• In order to provide additional security features to protect content from unauthorized reading and copying, two further pieces of hardware are incorporated into the computer in accordance with one aspect of the present invention. First, an SOC, 507, is utilized. In one embodiment, the SOC is linked to the computer by means of a graphics card, 506. The SOC is used to decrypt and decompress the media content by using title keys for decryption that may be stored securely on an authorized crypto transaction processor (ACT) 508. The player keys for decrypting the title keys may be stored, for example, in the SOC or the ACT. In order to efficiently and rapidly decrypt and decompress the content, the SOC may have an input interface with a speed of at least approximately the frame rate of the encrypted media content, such as a video. Additionally, the SOC may have an output interface with a speed of at least approximately the pixel rate of the decrypted, uncompressed media content.
  • The SOC also participates in the delivery of the decrypted media content to a secure display device. In this way, the computer's CPU can be “un-trusted”, meaning that the CPU never handles either decrypted keys used for decryption, or decrypted, decompressed media content. Rather, the CPU only sees encrypted keys and encrypted media content.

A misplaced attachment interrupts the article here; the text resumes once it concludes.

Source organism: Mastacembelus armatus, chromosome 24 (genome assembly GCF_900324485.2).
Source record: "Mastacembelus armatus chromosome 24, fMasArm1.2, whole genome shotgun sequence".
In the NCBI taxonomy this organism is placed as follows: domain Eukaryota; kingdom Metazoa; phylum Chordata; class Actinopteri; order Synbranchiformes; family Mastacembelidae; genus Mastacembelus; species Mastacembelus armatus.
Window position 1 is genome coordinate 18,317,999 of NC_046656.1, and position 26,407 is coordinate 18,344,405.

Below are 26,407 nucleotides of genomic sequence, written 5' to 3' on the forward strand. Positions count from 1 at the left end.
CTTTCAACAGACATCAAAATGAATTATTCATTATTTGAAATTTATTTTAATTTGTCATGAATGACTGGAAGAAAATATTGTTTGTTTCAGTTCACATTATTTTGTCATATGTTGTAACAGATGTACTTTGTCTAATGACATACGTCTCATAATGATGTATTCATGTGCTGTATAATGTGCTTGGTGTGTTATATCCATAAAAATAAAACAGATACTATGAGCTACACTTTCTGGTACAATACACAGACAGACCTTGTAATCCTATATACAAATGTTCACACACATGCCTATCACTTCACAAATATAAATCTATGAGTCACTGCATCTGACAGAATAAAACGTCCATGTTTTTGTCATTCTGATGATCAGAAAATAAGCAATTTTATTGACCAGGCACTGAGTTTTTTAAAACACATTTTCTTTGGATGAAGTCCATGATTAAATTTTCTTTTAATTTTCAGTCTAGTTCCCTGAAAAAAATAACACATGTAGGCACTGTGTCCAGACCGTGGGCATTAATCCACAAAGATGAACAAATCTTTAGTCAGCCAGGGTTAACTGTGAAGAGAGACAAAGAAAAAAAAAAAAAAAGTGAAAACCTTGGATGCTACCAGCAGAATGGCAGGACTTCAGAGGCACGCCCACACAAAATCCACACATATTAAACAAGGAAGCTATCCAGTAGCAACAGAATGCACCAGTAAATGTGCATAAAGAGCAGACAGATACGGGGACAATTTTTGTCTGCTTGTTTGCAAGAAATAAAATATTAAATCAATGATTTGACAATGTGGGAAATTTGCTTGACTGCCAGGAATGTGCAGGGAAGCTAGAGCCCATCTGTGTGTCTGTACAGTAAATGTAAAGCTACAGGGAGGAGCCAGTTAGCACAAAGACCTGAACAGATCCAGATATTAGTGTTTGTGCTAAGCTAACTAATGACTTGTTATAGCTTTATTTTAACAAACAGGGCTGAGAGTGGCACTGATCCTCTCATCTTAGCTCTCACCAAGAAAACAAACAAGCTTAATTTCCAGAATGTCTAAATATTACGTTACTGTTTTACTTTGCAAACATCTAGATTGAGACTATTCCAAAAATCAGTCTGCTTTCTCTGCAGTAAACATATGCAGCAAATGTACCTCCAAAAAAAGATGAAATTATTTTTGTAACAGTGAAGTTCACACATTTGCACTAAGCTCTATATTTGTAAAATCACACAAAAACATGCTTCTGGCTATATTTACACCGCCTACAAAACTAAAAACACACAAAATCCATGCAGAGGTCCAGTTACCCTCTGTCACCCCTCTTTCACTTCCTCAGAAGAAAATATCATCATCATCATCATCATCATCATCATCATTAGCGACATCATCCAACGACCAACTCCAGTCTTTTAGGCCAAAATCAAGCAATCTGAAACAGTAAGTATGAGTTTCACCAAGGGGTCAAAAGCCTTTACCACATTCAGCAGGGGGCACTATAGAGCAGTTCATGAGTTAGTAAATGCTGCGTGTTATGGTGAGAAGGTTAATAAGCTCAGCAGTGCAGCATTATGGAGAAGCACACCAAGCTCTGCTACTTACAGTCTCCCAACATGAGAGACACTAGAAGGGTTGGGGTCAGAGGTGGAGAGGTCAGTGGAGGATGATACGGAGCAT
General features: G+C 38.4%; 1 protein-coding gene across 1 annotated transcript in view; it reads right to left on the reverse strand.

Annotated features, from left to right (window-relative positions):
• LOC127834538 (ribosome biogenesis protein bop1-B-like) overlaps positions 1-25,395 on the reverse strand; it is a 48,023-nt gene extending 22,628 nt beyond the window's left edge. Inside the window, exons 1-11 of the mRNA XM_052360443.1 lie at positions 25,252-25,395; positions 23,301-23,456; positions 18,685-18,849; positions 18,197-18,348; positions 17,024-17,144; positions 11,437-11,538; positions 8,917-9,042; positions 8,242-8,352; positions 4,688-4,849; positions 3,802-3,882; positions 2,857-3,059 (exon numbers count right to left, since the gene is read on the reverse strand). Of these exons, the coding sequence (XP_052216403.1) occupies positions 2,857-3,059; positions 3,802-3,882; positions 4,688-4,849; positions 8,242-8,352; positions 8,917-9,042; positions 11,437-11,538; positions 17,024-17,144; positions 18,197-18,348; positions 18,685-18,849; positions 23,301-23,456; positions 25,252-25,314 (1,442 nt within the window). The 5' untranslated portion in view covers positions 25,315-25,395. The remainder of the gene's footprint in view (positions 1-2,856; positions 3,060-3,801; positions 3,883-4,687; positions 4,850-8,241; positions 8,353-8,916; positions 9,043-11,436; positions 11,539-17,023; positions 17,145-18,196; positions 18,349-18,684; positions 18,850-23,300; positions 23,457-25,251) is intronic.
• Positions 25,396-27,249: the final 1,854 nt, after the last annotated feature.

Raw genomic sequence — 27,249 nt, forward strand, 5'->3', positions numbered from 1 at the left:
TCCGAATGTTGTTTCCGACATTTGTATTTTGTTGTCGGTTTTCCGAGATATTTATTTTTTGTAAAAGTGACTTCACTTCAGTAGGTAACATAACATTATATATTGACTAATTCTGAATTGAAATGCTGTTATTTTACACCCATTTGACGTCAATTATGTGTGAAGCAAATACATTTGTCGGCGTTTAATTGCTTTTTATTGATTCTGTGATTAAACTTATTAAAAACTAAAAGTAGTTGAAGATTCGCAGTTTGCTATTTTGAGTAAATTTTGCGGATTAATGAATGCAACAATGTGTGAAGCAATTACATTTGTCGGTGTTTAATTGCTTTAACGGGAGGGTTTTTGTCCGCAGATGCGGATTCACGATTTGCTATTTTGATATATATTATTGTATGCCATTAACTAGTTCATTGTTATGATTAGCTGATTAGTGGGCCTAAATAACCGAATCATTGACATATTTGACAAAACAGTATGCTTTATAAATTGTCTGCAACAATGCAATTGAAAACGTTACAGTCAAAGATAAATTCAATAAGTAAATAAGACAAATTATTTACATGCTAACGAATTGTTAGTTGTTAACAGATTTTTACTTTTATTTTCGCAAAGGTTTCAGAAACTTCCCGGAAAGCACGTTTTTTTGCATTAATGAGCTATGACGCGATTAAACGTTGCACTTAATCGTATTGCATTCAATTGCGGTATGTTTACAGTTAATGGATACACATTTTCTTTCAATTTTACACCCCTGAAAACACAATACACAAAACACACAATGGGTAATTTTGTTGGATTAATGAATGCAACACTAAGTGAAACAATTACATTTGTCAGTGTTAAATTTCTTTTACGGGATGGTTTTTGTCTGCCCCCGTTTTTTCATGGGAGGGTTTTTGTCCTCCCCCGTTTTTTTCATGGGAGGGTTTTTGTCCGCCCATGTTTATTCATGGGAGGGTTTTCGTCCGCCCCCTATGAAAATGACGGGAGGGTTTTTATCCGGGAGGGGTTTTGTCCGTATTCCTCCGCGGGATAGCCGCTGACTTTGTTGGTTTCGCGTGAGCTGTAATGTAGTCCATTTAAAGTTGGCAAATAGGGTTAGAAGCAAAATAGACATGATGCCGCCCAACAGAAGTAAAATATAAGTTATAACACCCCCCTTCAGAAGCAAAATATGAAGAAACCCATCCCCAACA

• As just mentioned, the SOC is in communication with an ACT. The ACT may be a miniature system with a processor, a program store, read/write non-volatile memory, a communication interface, communication means using a secure cryptographic protocol, a random number generator, and a means for deterring physical access to the device. The ACT stores at least one title or player key for decryption. The program store includes instructions for permitting access to data—such as title or player keys—stored on the ACT when proper credentials are presented. Additionally, the program store may include a program for controlling who gets to store and erase title keys as well as who gets access to information about business relationships between the user and content providers. “Proper credentials” in this context could mean presenting proper RSA keys or presenting symmetric player keys as defined by the AACS.
  • By using the SOC and ACT combination, the problems of transmitting sensitive data, such as media content, between various pieces of hardware on the computer is mitigated. The decrypted keys and media content are kept secure within the SOC and ACT combination. Another benefit of the high security of the SOC and ACT combination is that there is no time restriction for when the keys for decryption are sent to the ACT by the media content provider. For example, the encrypted player keys can be transmitted by a media content provider before transmitting the encrypted media content (1) in an earlier network session and/or (2) from a different website. Likewise, there is no need for the ACT to immediately erase the keys after the keys are used to decrypt the encrypted piece of media content.